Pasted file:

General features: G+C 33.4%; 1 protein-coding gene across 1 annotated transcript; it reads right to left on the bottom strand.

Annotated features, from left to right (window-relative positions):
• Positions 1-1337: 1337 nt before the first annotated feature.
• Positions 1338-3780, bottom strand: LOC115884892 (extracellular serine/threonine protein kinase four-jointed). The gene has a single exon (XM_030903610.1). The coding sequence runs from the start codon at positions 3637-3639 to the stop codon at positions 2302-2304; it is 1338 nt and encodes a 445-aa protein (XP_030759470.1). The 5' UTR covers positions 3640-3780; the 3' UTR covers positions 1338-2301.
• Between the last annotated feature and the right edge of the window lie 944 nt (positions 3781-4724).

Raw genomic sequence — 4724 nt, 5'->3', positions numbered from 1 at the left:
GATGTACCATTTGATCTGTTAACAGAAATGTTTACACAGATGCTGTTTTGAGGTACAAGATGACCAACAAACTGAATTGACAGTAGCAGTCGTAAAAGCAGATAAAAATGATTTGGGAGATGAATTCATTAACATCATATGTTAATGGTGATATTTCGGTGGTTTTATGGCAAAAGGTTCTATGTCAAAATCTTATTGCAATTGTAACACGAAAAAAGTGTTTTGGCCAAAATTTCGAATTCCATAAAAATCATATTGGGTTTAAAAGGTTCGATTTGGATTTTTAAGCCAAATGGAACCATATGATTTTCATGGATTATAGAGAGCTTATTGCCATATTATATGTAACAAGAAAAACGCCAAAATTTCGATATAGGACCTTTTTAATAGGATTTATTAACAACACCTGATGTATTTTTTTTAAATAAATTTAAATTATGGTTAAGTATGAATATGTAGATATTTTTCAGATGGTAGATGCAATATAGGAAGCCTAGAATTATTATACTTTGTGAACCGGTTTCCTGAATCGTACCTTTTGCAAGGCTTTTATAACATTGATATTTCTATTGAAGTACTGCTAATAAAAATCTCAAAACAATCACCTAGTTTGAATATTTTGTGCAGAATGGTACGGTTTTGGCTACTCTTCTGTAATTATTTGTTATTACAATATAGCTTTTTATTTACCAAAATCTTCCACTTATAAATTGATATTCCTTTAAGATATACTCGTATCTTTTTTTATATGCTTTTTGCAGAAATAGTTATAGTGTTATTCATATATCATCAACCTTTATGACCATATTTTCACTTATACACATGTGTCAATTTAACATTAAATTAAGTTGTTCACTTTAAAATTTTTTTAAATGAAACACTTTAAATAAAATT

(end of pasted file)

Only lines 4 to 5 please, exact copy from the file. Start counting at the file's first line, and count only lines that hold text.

• Positions 1338-3780, bottom strand: LOC115884892 (extracellular serine/threonine protein kinase four-jointed). The gene has a single exon (XM_030903610.1). The coding sequence runs from the start codon at positions 3637-3639 to the stop codon at positions 2302-2304; it is 1338 nt and encodes a 445-aa protein (XP_030759470.1). The 5' UTR covers positions 3640-3780; the 3' UTR covers positions 1338-2301.
• Between the last annotated feature and the right edge of the window lie 944 nt (positions 3781-4724).